Abstract: The use of social media has become very instinctive to many. It has become part of a daily routine. Enhanced communication, liberated expressions of self, becoming updated with all the trends and news, and marketing promotion are only some of the reasons why most people use social media. Health care providers including physicians should take advantage of these platforms for professional purposes. Social media extends far beyond the famous platforms such as Facebook, Twitter, Pinterest, and Instagram, used mostly for social connections. There are sites dedicated to serve professionals, for example, LinkedIn, or even physician-specific forums such as Sermo. The physical medicine and rehabilitation community has a forum (Phyzforum) created by the American Academy of Physical Medicine and Rehabilitation to share questions, comments, and ideas. Moreover, there are broadcast media (Podcast) and blogging sites (WordPress) used by many physiatrists. Surveys show that physicians actively use an average of 2-4 hours of professional-leaning networking sites per week; for example, 44% of physicians use Sermo and 42% use LinkedIn. The participation also extends to more popular sites, with 40%, 25%, and 20% physician participation in YouTube, Blogging, and Twitter, respectively. There are numerous guidelines available for medical practitioners pertaining to professional use of social media. Strategies such as timing of postings and posting content as well as methods to maintain your online reputation are discussed. Various benefits and potential pitfalls with regards to social media use are also analyzed, including how to engage followers and addressing negative comments and reviews.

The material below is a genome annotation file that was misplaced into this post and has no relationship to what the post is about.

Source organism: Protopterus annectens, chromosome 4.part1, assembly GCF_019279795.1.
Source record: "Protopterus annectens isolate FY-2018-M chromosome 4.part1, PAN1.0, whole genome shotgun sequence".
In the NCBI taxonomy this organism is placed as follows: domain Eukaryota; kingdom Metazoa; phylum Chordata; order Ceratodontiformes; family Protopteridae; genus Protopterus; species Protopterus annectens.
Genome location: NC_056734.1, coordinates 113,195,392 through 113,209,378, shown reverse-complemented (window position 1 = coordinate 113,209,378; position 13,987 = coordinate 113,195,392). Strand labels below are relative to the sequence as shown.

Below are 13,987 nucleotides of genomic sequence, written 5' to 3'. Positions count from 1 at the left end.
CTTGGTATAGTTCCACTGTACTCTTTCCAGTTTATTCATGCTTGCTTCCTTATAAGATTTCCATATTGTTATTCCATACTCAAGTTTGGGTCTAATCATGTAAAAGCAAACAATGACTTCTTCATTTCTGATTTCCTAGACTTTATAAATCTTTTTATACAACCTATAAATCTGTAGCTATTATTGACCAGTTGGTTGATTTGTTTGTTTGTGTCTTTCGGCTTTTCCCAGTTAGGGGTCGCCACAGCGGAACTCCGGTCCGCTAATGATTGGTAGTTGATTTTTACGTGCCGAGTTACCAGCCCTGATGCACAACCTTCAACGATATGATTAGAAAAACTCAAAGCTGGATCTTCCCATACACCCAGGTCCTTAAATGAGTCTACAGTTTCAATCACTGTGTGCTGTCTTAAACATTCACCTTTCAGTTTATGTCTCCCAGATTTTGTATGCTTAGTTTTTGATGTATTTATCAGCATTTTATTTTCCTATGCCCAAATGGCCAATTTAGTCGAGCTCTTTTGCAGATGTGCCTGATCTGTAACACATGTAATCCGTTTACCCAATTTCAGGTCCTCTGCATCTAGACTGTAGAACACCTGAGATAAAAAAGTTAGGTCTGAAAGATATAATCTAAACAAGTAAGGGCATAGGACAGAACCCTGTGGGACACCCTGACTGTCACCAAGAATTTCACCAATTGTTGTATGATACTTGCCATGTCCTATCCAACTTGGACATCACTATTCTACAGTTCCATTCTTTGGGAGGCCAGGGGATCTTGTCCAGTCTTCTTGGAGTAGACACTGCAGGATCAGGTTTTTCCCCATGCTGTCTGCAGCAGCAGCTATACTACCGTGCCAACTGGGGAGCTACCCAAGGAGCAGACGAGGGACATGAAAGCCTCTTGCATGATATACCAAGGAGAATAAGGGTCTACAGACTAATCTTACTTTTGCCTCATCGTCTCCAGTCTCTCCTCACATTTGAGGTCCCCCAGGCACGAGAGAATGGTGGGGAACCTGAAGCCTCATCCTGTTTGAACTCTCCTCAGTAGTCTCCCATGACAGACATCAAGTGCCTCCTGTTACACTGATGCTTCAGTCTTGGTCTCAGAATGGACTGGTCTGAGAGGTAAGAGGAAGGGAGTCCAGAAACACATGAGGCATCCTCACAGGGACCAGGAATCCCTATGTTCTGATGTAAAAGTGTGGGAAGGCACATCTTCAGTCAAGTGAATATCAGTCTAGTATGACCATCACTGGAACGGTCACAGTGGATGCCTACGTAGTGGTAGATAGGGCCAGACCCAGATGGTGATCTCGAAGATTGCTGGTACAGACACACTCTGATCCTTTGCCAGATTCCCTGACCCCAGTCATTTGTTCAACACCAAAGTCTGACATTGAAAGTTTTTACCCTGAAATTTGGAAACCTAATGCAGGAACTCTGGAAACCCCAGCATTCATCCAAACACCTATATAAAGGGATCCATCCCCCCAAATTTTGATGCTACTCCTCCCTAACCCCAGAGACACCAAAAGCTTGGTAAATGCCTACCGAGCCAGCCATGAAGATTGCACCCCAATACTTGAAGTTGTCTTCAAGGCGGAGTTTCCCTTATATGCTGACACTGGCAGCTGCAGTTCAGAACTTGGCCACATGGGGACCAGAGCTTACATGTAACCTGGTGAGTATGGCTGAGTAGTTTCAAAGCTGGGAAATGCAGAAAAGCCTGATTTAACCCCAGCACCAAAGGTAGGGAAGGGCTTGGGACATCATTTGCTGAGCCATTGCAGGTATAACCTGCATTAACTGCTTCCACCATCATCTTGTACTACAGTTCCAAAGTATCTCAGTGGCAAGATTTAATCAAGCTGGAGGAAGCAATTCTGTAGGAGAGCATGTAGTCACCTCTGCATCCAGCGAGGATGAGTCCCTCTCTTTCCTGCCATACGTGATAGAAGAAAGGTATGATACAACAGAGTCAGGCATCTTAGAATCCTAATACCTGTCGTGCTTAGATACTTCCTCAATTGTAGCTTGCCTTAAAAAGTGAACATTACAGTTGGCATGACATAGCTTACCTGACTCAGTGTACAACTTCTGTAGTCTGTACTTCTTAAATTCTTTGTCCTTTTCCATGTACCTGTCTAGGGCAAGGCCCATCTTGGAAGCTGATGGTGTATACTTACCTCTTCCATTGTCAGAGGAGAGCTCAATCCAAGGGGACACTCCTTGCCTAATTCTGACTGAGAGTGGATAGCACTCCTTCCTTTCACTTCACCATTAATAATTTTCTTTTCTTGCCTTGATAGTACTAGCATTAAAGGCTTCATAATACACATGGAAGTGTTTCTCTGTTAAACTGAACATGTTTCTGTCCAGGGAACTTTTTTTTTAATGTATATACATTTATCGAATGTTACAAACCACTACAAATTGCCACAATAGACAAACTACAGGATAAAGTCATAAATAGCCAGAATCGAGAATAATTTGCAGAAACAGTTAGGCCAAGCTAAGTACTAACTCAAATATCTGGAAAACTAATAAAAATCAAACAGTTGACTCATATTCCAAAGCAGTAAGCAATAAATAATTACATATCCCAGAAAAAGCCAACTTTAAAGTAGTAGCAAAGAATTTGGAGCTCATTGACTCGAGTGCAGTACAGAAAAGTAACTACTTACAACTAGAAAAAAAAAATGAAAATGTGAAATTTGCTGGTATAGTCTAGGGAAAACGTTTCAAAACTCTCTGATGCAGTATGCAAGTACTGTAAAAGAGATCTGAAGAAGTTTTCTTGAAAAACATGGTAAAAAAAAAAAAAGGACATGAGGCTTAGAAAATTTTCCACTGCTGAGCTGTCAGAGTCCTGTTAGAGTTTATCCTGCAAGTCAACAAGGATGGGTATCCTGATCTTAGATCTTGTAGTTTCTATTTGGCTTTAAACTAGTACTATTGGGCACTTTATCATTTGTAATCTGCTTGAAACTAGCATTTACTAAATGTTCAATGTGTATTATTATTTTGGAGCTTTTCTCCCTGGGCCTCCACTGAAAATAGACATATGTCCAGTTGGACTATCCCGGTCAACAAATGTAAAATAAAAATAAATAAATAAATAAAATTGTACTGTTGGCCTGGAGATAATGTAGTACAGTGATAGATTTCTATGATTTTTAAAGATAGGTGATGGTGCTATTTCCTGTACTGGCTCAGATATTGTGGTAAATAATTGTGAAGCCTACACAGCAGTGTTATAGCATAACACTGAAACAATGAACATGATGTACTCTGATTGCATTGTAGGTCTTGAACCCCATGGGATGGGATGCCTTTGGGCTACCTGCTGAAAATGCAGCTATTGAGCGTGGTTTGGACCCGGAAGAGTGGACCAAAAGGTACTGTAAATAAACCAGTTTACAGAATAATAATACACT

Pub.: 22 May '17, Pinned: 28 Jun '17